Understanding the financial health of your business is vital. And there are multiple important metrics you should track that can offer valuable insight. But perhaps the most important is net income, which indicates whether your company has made a profit. But it’s more complicated to calculate than just looking at your bank account balance.

What Is Net Income?

Net income, often referred to as the bottom line because it appears at the bottom of an income statement, reflects whether a business has made a profit after all expenses are deducted from total revenue. It’s profit that can be distributed to business owners or invested in business growth. Investors and banks use net income to help decide whether a company is worthy of investment or a loan. Publicly traded companies use it to calculate earnings per share and distribution of dividends.

Key Takeaways

  • Net income, also known as the bottom line, indicates a business’s profitability. It shows how much profit is left from revenue after accounting for expenses and liabilities.
  • Net income is profit that can be distributed to business owners or shareholders or invested in business growth.
  • Investors and banks consider net income when deciding whether to invest in or lend money to a business.
  • Business accounting software helps you track financial metrics, including net income.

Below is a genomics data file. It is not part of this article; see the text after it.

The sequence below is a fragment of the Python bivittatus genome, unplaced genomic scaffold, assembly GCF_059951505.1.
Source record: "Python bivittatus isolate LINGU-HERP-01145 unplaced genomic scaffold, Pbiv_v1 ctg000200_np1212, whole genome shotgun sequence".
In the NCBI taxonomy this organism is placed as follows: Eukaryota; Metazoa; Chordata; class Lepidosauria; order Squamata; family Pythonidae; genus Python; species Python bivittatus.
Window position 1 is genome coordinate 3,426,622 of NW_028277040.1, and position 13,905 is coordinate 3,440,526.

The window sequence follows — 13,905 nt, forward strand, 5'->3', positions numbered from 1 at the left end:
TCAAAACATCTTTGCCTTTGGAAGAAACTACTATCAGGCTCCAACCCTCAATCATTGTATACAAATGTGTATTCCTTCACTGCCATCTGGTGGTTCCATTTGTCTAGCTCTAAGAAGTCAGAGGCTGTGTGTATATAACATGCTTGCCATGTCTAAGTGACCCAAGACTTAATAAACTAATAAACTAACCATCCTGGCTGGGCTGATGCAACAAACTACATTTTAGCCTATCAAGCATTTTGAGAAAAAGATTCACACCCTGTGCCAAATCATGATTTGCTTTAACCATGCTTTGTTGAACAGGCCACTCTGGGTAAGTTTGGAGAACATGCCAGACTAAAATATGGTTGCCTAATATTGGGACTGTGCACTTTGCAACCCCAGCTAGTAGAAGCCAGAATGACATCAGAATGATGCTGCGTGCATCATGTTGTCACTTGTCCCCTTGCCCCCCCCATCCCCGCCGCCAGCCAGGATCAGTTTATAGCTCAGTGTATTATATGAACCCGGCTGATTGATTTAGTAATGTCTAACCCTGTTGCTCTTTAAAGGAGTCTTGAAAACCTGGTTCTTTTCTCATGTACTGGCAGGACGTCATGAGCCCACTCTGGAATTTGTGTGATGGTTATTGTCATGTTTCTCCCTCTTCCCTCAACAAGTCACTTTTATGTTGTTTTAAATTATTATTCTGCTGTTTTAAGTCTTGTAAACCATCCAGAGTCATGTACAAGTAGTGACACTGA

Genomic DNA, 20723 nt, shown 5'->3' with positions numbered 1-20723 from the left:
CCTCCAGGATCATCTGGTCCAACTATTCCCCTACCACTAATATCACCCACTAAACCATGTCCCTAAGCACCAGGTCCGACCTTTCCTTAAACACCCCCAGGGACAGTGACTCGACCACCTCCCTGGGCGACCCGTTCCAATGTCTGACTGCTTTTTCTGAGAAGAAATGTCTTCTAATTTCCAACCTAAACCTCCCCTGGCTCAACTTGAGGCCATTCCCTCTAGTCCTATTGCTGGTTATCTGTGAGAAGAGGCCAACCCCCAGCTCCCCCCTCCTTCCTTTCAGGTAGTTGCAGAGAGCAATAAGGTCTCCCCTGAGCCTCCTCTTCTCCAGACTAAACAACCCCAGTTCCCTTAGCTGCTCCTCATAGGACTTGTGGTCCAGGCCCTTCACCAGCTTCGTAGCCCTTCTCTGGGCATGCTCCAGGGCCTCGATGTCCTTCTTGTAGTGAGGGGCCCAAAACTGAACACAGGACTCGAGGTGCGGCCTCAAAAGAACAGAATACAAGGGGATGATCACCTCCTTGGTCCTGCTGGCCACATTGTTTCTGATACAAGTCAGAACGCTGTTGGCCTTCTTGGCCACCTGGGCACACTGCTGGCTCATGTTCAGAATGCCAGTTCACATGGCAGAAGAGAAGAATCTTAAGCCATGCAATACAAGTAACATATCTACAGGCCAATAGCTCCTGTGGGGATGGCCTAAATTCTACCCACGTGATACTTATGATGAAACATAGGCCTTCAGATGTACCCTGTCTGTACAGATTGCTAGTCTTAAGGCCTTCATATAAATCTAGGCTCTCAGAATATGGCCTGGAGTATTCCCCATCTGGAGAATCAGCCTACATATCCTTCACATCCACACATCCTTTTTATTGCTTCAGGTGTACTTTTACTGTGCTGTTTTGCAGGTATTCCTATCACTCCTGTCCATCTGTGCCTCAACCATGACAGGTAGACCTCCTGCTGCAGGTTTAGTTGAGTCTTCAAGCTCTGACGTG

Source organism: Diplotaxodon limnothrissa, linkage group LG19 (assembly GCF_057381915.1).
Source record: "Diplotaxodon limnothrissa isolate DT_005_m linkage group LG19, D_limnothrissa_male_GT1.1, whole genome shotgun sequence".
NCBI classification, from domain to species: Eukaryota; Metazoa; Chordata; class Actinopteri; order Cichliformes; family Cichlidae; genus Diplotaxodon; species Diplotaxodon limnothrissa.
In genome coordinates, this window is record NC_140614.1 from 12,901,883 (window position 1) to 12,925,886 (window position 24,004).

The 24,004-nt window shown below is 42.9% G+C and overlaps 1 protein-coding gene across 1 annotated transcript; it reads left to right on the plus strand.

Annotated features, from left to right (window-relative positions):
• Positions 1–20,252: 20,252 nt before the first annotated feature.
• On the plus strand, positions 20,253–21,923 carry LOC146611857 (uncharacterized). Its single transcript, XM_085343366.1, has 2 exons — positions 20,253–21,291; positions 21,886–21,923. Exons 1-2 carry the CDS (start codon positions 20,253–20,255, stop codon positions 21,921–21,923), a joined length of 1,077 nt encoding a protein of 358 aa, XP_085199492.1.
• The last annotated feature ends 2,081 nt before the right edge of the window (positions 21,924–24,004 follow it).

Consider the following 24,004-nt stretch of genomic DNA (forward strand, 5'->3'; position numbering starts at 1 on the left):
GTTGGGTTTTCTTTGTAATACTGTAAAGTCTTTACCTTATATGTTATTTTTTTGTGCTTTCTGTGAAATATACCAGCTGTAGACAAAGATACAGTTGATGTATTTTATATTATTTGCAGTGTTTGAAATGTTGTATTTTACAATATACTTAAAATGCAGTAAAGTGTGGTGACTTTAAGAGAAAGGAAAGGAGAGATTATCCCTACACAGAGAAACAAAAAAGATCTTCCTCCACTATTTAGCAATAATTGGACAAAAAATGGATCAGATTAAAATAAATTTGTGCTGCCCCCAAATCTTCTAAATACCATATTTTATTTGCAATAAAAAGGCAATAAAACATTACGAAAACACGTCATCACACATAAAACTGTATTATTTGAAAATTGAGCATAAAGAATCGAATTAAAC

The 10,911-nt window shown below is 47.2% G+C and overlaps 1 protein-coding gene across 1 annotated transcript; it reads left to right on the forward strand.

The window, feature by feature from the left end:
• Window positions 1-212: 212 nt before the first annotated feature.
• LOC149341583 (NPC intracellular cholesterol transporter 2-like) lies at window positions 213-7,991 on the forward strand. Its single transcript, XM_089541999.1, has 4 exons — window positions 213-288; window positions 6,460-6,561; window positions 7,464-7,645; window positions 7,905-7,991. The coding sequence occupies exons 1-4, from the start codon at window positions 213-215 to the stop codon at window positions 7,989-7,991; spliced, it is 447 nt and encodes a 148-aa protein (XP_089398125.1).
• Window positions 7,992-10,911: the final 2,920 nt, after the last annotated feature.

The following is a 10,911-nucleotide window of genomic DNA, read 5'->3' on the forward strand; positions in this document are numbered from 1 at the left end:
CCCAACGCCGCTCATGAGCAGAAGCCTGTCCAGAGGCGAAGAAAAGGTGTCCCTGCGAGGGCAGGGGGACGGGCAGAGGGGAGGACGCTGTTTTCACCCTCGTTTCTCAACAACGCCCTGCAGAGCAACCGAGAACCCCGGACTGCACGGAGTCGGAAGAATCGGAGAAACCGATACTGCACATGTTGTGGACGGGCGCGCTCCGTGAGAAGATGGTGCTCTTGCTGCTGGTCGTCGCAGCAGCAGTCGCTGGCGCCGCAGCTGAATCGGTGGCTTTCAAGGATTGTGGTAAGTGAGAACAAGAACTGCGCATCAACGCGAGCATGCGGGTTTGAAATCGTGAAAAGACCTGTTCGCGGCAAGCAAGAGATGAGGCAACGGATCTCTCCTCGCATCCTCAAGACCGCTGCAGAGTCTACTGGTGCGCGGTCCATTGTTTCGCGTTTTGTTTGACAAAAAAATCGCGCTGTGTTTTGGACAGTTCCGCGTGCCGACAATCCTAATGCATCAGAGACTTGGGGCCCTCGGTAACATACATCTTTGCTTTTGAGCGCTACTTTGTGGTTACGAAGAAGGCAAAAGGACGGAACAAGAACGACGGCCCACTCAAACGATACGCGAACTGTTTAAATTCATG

Net Income for Businesses Explained

Net income is the amount of profit a business has left over after it pays all its expenses over a specified period, such as a fiscal year or quarter. These expenses include the cost of producing goods, operating expenses, non-operating expenses and taxes—all of which are subtracted from a company’s total revenue to arrive at net income.

Some small businesses start tracking expenses and revenue with a simple spreadsheet—but even small businesses and startups can benefit from business accounting software.

Other Names for Net Income

Net income is also referred to as net profit, net earnings, net income after taxes (NIAT) and the bottom line—because it appears at the bottom of the income statement. A negative net income—when expenses exceed revenue—is called a net loss.

Net profit

Net income and net profit are often used interchangeably. However, profit refers to what that remains after expenses and can be used in other calculations. For example, gross profit is revenue minus the cost of goods sold (COGS). So be sure to pay attention to the type of profit referenced (net profit, gross profit, etc.) to make sure that you’re using net profit as the correct synonym for net income.

Net earnings

Another way to reference net income. Earnings are your company’s profits after expenses and liabilities, including taxes.

Importance of Net Income for Businesses

Net income is also used to calculate other metrics such as net profit margin and operating cash flow. Banks consider net income when approving a business loan application, as do investors when deciding whether to invest in a company. Companies use net income to calculate earnings per share (EPS), a widely used profitability metric, to report to shareholders, VCs and other investors.

Net income is also used to calculate net profit margin, which is net income expressed as a percentage of revenue. This shows how much of revenue is converted to actual profit after expenses are paid. More efficient companies have higher percentages or margins. But this will vary by industry.